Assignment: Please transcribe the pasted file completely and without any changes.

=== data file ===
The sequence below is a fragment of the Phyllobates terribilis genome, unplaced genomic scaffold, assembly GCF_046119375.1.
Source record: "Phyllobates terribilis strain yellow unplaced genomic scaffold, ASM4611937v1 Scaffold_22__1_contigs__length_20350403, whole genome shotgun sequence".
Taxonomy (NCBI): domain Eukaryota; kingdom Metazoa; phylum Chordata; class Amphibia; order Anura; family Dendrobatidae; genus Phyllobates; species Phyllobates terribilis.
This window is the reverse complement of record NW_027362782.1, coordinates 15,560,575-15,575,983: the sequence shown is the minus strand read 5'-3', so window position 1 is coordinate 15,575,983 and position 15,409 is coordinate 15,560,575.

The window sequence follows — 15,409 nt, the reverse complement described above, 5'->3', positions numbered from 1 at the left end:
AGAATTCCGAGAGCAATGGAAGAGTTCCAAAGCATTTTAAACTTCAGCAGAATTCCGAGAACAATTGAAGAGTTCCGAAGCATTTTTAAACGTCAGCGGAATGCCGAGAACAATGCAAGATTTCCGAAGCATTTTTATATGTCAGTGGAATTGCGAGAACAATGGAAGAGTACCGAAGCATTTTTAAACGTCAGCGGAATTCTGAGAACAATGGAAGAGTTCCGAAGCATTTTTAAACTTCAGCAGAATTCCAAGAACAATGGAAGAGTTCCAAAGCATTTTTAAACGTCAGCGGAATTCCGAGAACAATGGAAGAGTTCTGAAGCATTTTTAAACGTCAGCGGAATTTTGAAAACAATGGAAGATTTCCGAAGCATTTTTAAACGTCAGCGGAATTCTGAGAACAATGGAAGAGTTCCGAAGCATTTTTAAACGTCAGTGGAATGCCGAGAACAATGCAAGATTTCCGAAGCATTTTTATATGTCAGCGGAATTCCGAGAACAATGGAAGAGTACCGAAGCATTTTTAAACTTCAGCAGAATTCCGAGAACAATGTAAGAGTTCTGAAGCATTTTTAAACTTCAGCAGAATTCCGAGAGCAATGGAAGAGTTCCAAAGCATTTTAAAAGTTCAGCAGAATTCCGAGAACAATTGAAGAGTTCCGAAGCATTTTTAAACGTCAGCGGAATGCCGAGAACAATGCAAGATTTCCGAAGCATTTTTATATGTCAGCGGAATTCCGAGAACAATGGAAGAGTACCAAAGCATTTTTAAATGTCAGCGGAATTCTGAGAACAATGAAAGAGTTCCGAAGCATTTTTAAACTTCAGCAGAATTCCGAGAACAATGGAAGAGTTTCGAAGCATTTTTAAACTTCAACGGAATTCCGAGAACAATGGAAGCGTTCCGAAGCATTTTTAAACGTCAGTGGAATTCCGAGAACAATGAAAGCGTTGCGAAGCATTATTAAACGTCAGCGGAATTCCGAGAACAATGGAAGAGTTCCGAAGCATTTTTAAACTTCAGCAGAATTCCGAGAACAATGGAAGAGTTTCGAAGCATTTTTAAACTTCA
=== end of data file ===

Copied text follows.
The sequence below is a fragment of the Phyllobates terribilis genome, unplaced genomic scaffold, assembly GCF_046119375.1.
Source record: "Phyllobates terribilis strain yellow unplaced genomic scaffold, ASM4611937v1 Scaffold_22__1_contigs__length_20350403, whole genome shotgun sequence".
Taxonomy (NCBI): domain Eukaryota; kingdom Metazoa; phylum Chordata; class Amphibia; order Anura; family Dendrobatidae; genus Phyllobates; species Phyllobates terribilis.
This window is the reverse complement of record NW_027362782.1, coordinates 15,560,575-15,575,983: the sequence shown is the minus strand read 5'-3', so window position 1 is coordinate 15,575,983 and position 15,409 is coordinate 15,560,575.

The window sequence follows — 15,409 nt, the reverse complement described above, 5'->3', positions numbered from 1 at the left end:
AGAATTCCGAGAGCAATGGAAGAGTTCCAAAGCATTTTAAACTTCAGCAGAATTCCGAGAACAATTGAAGAGTTCCGAAGCATTTTTAAACGTCAGCGGAATGCCGAGAACAATGCAAGATTTCCGAAGCATTTTTATATGTCAGTGGAATTGCGAGAACAATGGAAGAGTACCGAAGCATTTTTAAACGTCAGCGGAATTCTGAGAACAATGGAAGAGTTCCGAAGCATTTTTAAACTTCAGCAGAATTCCAAGAACAATGGAAGAGTTCCAAAGCATTTTTAAACGTCAGCGGAATTCCGAGAACAATGGAAGAGTTCTGAAGCATTTTTAAACGTCAGCGGAATTTTGAAAACAATGGAAGATTTCCGAAGCATTTTTAAACGTCAGCGGAATTCTGAGAACAATGGAAGAGTTCCGAAGCATTTTTAAACGTCAGTGGAATGCCGAGAACAATGCAAGATTTCCGAAGCATTTTTATATGTCAGCGGAATTCCGAGAACAATGGAAGAGTACCGAAGCATTTTTAAACTTCAGCAGAATTCCGAGAACAATGTAAGAGTTCTGAAGCATTTTTAAACTTCAGCAGAATTCCGAGAGCAATGGAAGAGTTCCAAAGCATTTTAAAAGTTCAGCAGAATTCCGAGAACAATTGAAGAGTTCCGAAGCATTTTTAAACGTCAGCGGAATGCCGAGAACAATGCAAGATTTCCGAAGCATTTTTATATGTCAGCGGAATTCCGAGAACAATGGAAGAGTACCAAAGCATTTTTAAATGTCAGCGGAATTCTGAGAACAATGAAAGAGTTCCGAAGCATTTTTAAACTTCAGCAGAATTCCGAGAACAATGGAAGAGTTTCGAAGCATTTTTAAACTTCAACGGAATTCCGAGAACAATGGAAGCGTTCCGAAGCATTTTTAAACGTCAGTGGAATTCCGAGAACAATGAAAGCGTTGCGAAGCATTATTAAACGTCAGCGGAATTCCGAGAACAATGGAAGAGTTCCGAAGCATTTTTAAACTTCAGCAGAATTCCGAGAACAATGGAAGAGTTTCGAAGCATTTTTAAACTTCA